The Association Agreement was executed between European Union and Georgia in Brussels on 27 June 2013. The Deep and Comprehensive Free Trade Agreement (DCFTA) constitutes a significant part of this Agreement and intends to facilitate economic integration of Georgia with EU.
DCFTA opens up for Georgian companies a market with 500 million customers. In particular, no import tariffs will be applicable to goods produced in Georgia (with the only exception of garlic, for which there is a quantity restriction). Further, once the visa liberalization is complete, the citizens of Georgia may visit EU countries visa-free for short-term stay.
Section 4 of the Agreement – “Sanitary and Phytosanitary Measures” – regulates food safety issues. The purpose of this section of the Agreement is improvement of food safety standards and “simplification of trade with products subject to sanitary and phytosanitary measures”. While, EU opens its market for the Georgian products, at the same time it requires strengthening of sanitary and phytosanitary control to protect health of citizens of its member countries. Therefore, the primary purpose of the DCFTA is to strengthen control not on the products intended for Georgian market, but for export products.
According to EU sanitary and phytosanitary regulations, regulation of the Georgian domestic market is subject to further negotiations. Because regulation of the domestic market does not involve merely copying of all European norms into Georgia legislation, therefore, it is yet early to discuss how these regulations will apply to small domestic farmers and family businesses. Georgia has approximately 10 year term to ensure streamlining of the Georgian legislation with the European, which excludes rapid transformation.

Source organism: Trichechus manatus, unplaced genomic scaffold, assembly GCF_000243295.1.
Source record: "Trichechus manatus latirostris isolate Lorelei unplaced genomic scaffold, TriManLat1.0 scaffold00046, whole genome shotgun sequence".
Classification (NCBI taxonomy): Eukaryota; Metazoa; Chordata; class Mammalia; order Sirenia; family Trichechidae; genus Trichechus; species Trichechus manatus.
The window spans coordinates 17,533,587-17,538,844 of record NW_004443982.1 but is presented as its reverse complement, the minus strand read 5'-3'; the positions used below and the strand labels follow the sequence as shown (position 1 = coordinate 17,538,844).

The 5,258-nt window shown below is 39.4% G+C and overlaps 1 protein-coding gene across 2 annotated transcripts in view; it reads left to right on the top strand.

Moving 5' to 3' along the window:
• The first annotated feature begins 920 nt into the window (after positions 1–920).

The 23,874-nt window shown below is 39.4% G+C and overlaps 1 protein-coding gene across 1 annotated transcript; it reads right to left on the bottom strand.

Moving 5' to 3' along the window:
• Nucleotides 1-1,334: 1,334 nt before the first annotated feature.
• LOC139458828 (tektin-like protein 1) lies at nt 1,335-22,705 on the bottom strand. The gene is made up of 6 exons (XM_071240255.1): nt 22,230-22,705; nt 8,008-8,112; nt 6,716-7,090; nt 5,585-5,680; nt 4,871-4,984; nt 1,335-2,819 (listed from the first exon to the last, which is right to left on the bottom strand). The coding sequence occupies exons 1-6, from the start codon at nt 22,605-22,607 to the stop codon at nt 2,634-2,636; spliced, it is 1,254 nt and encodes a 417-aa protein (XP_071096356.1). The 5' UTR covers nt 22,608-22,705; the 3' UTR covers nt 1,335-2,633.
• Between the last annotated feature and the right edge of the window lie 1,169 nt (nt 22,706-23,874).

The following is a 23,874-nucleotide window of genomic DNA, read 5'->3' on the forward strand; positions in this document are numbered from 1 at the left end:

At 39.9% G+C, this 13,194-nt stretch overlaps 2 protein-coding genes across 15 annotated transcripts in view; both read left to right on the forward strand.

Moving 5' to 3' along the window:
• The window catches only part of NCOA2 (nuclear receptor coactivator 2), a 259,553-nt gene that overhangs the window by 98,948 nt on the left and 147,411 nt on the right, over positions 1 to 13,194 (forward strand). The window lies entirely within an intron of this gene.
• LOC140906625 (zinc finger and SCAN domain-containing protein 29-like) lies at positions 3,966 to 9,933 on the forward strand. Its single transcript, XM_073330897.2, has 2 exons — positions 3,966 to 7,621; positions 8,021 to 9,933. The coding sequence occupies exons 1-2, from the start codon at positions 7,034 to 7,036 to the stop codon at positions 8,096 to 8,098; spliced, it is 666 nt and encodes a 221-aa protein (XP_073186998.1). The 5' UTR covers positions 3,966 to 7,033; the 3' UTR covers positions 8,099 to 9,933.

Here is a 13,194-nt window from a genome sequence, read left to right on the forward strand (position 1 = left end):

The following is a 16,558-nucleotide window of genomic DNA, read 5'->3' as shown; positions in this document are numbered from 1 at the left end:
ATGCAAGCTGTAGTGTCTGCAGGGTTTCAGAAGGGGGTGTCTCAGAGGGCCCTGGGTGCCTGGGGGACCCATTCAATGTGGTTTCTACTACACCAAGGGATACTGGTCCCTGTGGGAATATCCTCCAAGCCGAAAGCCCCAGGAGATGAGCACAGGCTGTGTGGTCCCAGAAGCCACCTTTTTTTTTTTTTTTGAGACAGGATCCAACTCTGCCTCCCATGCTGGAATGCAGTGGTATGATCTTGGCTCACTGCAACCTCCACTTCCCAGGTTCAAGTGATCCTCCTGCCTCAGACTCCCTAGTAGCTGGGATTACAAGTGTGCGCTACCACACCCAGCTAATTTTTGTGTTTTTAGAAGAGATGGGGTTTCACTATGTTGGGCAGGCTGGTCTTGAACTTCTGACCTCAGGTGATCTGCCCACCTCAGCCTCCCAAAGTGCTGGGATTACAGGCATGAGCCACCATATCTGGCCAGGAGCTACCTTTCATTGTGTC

Therefore, Association Agreement with the EU will not have negative influence on small family businesses, while in the long-term it will only facilitate improvement of quality of the Georgian products, including competitiveness of agricultural products.
Furthermore, this process will be implemented through EU financial and technical assistance, which shall make it easier for the local entrepreneurs to adapt to new standards.
Source of the Myth:
Jondi Bagaturia, “Qartuli Dasi” Election Bloc “Burdjanadze – United Opposition”:
“Now, regarding the Association Agreement with EU, it has significant errors, they lie to people, that we will sign the Agreement and EU market will open up for Georgia. There is an article in the Agreement, which is titled food safety issues. This provision means that Kakhetian homemade sour cream or Imeretian homemade cheese shall not be sold in the retail stores of Georgia, which automatically means that Imeretian family, which has three cows, will not retain them, because it will not be able to take care of a cow, as the products made from it will not be accepted anywhere. Therefore, if Georgian farmer will not be able to sell products in the market, this means that we shall become market for the Turkish dairy products …” Alia, 23-26 May.